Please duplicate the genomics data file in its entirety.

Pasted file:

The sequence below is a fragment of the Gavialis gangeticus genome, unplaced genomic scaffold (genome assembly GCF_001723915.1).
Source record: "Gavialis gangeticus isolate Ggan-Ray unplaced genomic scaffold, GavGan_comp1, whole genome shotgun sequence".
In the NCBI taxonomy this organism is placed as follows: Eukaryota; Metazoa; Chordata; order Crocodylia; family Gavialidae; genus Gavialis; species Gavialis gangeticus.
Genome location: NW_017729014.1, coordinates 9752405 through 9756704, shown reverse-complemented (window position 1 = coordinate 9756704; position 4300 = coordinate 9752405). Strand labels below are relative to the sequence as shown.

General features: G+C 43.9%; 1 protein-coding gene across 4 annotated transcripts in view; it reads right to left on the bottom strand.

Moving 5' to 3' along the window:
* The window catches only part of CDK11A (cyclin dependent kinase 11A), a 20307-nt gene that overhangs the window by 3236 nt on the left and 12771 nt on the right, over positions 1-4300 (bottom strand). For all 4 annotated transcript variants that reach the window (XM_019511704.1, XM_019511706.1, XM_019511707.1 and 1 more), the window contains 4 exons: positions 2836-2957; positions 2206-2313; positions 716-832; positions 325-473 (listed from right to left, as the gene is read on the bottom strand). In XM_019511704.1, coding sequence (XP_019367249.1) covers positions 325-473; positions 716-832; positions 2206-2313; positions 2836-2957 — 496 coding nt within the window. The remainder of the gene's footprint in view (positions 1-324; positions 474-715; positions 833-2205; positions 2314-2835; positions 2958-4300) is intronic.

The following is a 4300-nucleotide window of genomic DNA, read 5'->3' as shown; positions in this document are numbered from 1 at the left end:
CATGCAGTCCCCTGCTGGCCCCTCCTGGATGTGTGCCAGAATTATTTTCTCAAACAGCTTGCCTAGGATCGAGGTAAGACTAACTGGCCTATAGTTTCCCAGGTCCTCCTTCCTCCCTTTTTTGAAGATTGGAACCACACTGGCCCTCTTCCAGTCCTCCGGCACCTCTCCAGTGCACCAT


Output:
The sequence below is a fragment of the Gavialis gangeticus genome, unplaced genomic scaffold (genome assembly GCF_001723915.1).
Source record: "Gavialis gangeticus isolate Ggan-Ray unplaced genomic scaffold, GavGan_comp1, whole genome shotgun sequence".
In the NCBI taxonomy this organism is placed as follows: Eukaryota; Metazoa; Chordata; order Crocodylia; family Gavialidae; genus Gavialis; species Gavialis gangeticus.
Genome location: NW_017729014.1, coordinates 9752405 through 9756704, shown reverse-complemented (window position 1 = coordinate 9756704; position 4300 = coordinate 9752405). Strand labels below are relative to the sequence as shown.

General features: G+C 43.9%; 1 protein-coding gene across 4 annotated transcripts in view; it reads right to left on the bottom strand.

Moving 5' to 3' along the window:
* The window catches only part of CDK11A (cyclin dependent kinase 11A), a 20307-nt gene that overhangs the window by 3236 nt on the left and 12771 nt on the right, over positions 1-4300 (bottom strand). For all 4 annotated transcript variants that reach the window (XM_019511704.1, XM_019511706.1, XM_019511707.1 and 1 more), the window contains 4 exons: positions 2836-2957; positions 2206-2313; positions 716-832; positions 325-473 (listed from right to left, as the gene is read on the bottom strand). In XM_019511704.1, coding sequence (XP_019367249.1) covers positions 325-473; positions 716-832; positions 2206-2313; positions 2836-2957 — 496 coding nt within the window. The remainder of the gene's footprint in view (positions 1-324; positions 474-715; positions 833-2205; positions 2314-2835; positions 2958-4300) is intronic.

The following is a 4300-nucleotide window of genomic DNA, read 5'->3' as shown; positions in this document are numbered from 1 at the left end:
CATGCAGTCCCCTGCTGGCCCCTCCTGGATGTGTGCCAGAATTATTTTCTCAAACAGCTTGCCTAGGATCGAGGTAAGACTAACTGGCCTATAGTTTCCCAGGTCCTCCTTCCTCCCTTTTTTGAAGATTGGAACCACACTGGCCCTCTTCCAGTCCTCCGGCACCTCTCCAGTGCACCAT